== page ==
Labor Day Dick's holiday. Safe travels!
We're an optimistic bunch. That's a good thing, as most of us were able to salvage the weekend. However, we've gone way too far the other way. It's almost become a competition to see who can be the most "glass half full" about the event, to the point where I'm expecting a think piece explaining how this was actually the best Phish festival ever because it was so relaxing, and we actually had plenty of time to talk and hang out!
And while that's fine for those who believe it, I'm feeling like it's putting pressure on others to buy into that. Don't do it.
[Some words from Andrew Sinclair, user @aisincl, who was supposed to recap Curveball's third show for this blog. -Ed.]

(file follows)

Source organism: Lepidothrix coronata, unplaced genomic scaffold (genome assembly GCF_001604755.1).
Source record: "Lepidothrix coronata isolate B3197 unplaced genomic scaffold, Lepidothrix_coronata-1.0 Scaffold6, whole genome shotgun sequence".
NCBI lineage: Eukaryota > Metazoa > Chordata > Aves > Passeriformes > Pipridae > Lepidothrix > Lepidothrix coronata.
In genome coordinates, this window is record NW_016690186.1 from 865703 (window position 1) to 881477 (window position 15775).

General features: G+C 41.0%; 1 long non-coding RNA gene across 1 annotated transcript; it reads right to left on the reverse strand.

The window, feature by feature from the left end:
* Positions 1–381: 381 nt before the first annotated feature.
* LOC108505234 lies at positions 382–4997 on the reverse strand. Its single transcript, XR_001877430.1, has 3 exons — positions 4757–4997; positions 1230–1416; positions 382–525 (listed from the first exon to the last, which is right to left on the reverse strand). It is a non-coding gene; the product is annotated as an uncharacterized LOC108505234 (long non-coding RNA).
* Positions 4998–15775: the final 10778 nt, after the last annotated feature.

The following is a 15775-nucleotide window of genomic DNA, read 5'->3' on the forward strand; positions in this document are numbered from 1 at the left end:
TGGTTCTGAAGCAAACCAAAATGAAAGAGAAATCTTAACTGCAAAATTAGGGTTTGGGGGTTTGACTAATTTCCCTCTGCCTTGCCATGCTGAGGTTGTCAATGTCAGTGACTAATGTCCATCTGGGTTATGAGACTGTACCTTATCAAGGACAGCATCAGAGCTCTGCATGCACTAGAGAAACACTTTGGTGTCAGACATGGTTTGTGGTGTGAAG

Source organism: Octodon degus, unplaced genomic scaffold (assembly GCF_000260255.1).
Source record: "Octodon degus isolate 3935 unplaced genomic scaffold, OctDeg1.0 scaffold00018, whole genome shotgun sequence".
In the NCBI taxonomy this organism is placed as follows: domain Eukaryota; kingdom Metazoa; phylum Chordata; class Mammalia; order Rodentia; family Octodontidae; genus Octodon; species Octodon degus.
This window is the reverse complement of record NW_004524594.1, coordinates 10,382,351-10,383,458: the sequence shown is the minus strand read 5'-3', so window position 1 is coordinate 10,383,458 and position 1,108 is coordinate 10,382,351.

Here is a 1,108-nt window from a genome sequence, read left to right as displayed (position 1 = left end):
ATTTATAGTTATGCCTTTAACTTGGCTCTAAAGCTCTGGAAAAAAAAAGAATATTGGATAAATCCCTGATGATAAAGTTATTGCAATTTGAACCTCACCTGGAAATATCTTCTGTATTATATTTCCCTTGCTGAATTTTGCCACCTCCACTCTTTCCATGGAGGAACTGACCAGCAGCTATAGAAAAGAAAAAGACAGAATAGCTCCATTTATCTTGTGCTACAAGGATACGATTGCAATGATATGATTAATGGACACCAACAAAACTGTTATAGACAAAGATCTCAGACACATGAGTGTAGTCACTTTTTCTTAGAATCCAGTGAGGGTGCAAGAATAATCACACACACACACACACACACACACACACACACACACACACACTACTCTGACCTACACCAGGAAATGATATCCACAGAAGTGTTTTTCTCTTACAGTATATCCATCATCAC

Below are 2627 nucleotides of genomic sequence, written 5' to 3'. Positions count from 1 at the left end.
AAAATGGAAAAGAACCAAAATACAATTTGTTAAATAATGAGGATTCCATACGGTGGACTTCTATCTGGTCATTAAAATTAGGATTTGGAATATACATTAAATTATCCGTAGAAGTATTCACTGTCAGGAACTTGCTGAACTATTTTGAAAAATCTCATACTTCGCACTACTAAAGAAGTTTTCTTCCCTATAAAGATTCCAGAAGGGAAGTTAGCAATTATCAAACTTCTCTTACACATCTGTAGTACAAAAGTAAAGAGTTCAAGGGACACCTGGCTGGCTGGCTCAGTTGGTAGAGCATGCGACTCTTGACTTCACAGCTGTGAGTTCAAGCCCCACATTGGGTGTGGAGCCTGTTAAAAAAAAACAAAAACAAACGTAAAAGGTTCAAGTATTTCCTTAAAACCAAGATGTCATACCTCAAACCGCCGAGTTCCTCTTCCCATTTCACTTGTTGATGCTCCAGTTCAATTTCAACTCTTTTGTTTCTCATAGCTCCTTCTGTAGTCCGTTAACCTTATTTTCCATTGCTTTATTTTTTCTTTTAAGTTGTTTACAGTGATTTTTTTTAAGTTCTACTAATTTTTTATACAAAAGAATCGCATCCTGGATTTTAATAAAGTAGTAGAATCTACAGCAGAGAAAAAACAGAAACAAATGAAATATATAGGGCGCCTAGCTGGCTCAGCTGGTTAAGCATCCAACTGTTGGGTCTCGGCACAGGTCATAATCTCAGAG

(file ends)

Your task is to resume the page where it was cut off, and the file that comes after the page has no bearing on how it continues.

Of course it is cloudy, windy and rainy on this Sunday morning. Of course Junior’s Donuts in Margate City, NJ would be serving Coconut, Red Velvet and Twist donuts on yet another 2018 weekend interrupted by Mother Nature.
Emotions are a very interesting thing. I credit Pixar for taking a real risk by tackling emotions when it created Inside Out. We got to know Anger, Sadness, Joy, Disgust and Fear and their involvement in our minds and lives. This weekend certainly brought out all of these characters for some 40,000+ of us. As I did some digging on emotions for this piece, I became focused on the “deriving from one's circumstances, mood, or relationships with others.” This entire weekend, last few years of Phandom and total relationship with The Phish from Vermont can be summed up by the bit on relationships with others.